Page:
As some of you know, my new title, Tahoe Payback, has a backstory about scam charities.
I expected to get a lot of blow back from people protesting the very concept that not all charities are squeaky-clean good. I also expected to get trolled from people who are in the scam charity business and don't like that I'm bringing some attention to issue.
Instead, I've gotten many emails from people who have worked for and seen the inside of charities, both good and bad. Every person has supported what my book reveals. Some have been very vocal about how important it is to inform the public about scam charities. Some have seen fraud up close and are outraged.
It occurred to me that I should offer a few points about how to tell a good charity from a bad one.
First, let me explain that there are, in my mind, three major categories of charities.
1) The first category is small charities, often local to a single area, that are run by volunteers. These charities, whether they provide soup kitchens or homeless shelters or college scholarships for local high school students or literacy programs for poor kids or rescue organizations for abused animals or shelters for refugees are almost universally good. The key, to me, seems to be that they are run by volunteers. When no one is being paid by the charity, no one seems to look at the incoming revenue as a potential personal bonanza. Add to that a requirement that two people have to sign off on every expense and you end up with a clean non-profit that is run by people who only want to do good stuff. I could add that my limited research suggests that these charities nearly always have annual revenue under $1 million.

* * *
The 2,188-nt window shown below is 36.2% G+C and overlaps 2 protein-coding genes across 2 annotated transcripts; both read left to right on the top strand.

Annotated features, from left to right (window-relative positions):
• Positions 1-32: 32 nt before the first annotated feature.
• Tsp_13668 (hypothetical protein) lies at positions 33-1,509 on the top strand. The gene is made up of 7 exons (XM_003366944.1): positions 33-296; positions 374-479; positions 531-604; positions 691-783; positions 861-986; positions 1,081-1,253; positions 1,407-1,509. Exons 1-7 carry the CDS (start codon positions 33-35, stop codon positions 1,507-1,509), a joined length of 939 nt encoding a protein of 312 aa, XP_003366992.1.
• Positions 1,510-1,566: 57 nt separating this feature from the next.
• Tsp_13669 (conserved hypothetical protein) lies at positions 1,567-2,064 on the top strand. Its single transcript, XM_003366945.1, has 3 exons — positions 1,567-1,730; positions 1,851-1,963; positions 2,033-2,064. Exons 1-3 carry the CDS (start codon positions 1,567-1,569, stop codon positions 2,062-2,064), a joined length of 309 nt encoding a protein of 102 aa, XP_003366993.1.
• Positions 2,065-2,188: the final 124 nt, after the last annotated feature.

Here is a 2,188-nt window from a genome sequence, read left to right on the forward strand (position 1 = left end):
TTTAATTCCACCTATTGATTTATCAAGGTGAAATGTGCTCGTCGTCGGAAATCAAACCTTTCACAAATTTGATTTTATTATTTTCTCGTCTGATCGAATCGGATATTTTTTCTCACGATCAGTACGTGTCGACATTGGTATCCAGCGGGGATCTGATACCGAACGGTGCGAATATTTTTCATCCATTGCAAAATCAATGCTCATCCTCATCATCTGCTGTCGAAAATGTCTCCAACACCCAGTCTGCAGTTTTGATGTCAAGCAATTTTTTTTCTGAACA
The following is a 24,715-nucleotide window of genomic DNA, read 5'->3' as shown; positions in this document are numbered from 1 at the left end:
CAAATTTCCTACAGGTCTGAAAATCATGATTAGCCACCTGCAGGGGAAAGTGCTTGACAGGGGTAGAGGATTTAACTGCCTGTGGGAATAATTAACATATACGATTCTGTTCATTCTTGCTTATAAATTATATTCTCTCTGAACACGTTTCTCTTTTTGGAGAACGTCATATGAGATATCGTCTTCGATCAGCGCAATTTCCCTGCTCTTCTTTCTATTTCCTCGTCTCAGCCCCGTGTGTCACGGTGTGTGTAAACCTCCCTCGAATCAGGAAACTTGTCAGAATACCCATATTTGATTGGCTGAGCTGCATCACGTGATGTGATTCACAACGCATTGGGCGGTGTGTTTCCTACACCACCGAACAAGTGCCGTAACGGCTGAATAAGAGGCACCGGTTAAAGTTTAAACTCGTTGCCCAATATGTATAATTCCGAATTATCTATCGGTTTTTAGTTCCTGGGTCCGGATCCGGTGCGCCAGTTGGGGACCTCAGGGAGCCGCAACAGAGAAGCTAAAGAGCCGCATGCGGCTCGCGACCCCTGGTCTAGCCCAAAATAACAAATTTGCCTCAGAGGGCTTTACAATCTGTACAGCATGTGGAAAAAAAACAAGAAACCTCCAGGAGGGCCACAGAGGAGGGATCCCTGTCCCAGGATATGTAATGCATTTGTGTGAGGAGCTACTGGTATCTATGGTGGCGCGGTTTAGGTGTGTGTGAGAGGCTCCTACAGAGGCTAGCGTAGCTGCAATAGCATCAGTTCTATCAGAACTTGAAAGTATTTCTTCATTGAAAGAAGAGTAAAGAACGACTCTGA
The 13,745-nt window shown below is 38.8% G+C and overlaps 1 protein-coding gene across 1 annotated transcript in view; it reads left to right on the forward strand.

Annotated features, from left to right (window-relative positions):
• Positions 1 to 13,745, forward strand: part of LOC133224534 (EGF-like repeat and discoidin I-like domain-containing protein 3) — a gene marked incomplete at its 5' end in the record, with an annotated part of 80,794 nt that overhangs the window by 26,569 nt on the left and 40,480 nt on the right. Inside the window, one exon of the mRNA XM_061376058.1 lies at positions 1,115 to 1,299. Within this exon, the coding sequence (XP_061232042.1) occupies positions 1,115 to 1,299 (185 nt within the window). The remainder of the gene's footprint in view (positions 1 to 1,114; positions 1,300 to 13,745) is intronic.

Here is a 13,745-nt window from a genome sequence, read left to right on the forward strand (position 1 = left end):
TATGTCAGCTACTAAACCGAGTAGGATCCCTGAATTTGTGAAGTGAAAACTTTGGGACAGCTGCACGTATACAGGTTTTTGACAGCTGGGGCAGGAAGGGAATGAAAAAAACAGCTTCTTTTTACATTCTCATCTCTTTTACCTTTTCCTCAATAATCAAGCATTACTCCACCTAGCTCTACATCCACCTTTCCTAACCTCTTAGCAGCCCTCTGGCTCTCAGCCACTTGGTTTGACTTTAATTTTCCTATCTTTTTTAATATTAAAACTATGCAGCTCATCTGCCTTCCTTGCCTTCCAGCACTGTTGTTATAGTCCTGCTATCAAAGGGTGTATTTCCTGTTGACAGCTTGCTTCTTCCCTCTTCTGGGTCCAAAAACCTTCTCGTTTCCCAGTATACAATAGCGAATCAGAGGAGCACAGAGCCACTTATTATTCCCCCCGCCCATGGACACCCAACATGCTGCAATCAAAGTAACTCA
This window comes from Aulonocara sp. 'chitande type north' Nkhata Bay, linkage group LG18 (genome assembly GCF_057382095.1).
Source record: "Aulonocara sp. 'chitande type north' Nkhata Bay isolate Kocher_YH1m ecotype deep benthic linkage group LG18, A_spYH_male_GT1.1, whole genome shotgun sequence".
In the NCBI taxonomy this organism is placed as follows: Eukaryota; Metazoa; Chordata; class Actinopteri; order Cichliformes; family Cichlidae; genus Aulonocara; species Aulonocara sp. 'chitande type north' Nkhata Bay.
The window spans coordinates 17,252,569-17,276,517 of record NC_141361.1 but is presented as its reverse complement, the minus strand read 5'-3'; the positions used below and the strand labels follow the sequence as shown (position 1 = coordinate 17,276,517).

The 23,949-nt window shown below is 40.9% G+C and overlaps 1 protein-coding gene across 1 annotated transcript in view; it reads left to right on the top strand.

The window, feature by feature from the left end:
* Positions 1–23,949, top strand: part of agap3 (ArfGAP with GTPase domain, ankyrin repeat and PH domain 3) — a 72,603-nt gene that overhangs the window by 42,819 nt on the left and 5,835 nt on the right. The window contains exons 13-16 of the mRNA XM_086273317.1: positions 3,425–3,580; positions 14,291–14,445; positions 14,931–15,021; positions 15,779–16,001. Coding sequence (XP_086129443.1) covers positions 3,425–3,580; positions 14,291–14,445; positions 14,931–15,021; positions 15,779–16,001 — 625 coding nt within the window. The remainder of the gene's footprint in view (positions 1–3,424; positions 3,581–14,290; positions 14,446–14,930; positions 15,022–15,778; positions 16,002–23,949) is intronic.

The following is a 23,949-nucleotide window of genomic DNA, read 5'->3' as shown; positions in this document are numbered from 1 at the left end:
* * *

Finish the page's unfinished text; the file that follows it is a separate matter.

2) The second category is large charities with a nationwide or even international footprint. These are the names we all know. Because they have a high profile, there is a fair amount of oversight from not just their board of directors but also from the press. Yes, their CEOs make very large salaries. And yes, the charities have huge revenues (often in the billions of dollars a year) that allow for an enormous range of expenses that are hard to track. And yes, when you take a close look at their 990 form filings (that by law are public) you often see uncomfortable things, like no fundraising expense listed on the "fundraising expense" line. We know they hire telemarketers to fill our mailboxes with solicitations and call us at dinnertime. But they bury those expenses in categories like "program expenses." Why? To make it look like they spend a greater proportion of their revenue on charitable activities.
When a huge charity fudges the numbers, it makes for a lot of discomfort. Why not just be honest? We are trusting them with our hard-earned donations. Why shouldn't they just tell the truth?
The bottom line is that while the huge charities do good work, they also engage in shady reporting. But in the end, they are probably worth supporting.
3) The third category of charities is the mid-sized ones, with annual revenues from $1 million to $100 million. These are the ones that seem to be fertile territory for fraud. Why? They aren't big enough to get lots of scrutiny from the general public or the press or the state attorneys general. The directors on the boards are often friends of the person running the charity. Those board members may share in the benefits that come to the management of an unscrupulous organization. The charity is small enough that there aren't a lot of employees who might get a good sense of what's going on and report it to authorities. Like any small or medium sized business, there is often just one person who is "in charge" and who really knows what's going on. And every other employee just does as they're told. If the person or people in charge manipulate the revenue and the required IRS 990 filings to produce a huge personal benefit to themselves, who's to know? A charity that takes in $1 million plus each year can send along a majority of the revenue to "business expenses" that ultimately end up in the manager's pocket.